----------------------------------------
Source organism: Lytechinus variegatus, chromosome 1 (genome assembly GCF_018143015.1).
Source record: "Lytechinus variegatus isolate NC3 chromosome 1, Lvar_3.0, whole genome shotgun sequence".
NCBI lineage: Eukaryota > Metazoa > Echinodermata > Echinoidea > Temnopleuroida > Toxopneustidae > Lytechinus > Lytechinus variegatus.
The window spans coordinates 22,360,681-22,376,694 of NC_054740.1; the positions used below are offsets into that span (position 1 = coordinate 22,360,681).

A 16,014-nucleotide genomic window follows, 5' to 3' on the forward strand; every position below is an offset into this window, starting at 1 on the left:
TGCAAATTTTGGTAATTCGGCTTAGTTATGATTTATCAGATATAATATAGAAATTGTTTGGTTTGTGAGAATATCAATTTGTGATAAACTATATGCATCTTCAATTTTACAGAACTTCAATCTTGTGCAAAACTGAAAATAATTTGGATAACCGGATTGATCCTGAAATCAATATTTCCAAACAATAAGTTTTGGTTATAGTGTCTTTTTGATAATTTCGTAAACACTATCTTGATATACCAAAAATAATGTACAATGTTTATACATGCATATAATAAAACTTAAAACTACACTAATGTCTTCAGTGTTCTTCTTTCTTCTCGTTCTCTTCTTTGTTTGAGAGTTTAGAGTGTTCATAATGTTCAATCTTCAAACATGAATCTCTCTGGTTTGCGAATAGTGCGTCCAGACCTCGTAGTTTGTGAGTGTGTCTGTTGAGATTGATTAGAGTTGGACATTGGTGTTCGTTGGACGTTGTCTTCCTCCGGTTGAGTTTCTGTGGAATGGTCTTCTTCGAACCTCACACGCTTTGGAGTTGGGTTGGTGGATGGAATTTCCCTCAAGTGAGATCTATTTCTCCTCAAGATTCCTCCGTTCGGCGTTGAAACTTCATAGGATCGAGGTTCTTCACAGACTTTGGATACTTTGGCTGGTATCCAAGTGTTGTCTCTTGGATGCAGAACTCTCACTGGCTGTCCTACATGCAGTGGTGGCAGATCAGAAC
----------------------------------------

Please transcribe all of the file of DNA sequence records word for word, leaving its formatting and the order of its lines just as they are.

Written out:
Source organism: Lytechinus variegatus, chromosome 1 (genome assembly GCF_018143015.1).
Source record: "Lytechinus variegatus isolate NC3 chromosome 1, Lvar_3.0, whole genome shotgun sequence".
NCBI lineage: Eukaryota > Metazoa > Echinodermata > Echinoidea > Temnopleuroida > Toxopneustidae > Lytechinus > Lytechinus variegatus.
The window spans coordinates 22,360,681-22,376,694 of NC_054740.1; the positions used below are offsets into that span (position 1 = coordinate 22,360,681).

A 16,014-nucleotide genomic window follows, 5' to 3' on the forward strand; every position below is an offset into this window, starting at 1 on the left:
TGCAAATTTTGGTAATTCGGCTTAGTTATGATTTATCAGATATAATATAGAAATTGTTTGGTTTGTGAGAATATCAATTTGTGATAAACTATATGCATCTTCAATTTTACAGAACTTCAATCTTGTGCAAAACTGAAAATAATTTGGATAACCGGATTGATCCTGAAATCAATATTTCCAAACAATAAGTTTTGGTTATAGTGTCTTTTTGATAATTTCGTAAACACTATCTTGATATACCAAAAATAATGTACAATGTTTATACATGCATATAATAAAACTTAAAACTACACTAATGTCTTCAGTGTTCTTCTTTCTTCTCGTTCTCTTCTTTGTTTGAGAGTTTAGAGTGTTCATAATGTTCAATCTTCAAACATGAATCTCTCTGGTTTGCGAATAGTGCGTCCAGACCTCGTAGTTTGTGAGTGTGTCTGTTGAGATTGATTAGAGTTGGACATTGGTGTTCGTTGGACGTTGTCTTCCTCCGGTTGAGTTTCTGTGGAATGGTCTTCTTCGAACCTCACACGCTTTGGAGTTGGGTTGGTGGATGGAATTTCCCTCAAGTGAGATCTATTTCTCCTCAAGATTCCTCCGTTCGGCGTTGAAACTTCATAGGATCGAGGTTCTTCACAGACTTTGGATACTTTGGCTGGTATCCAAGTGTTGTCTCTTGGATGCAGAACTCTCACTGGCTGTCCTACATGCAGTGGTGGCAGATCAGAAC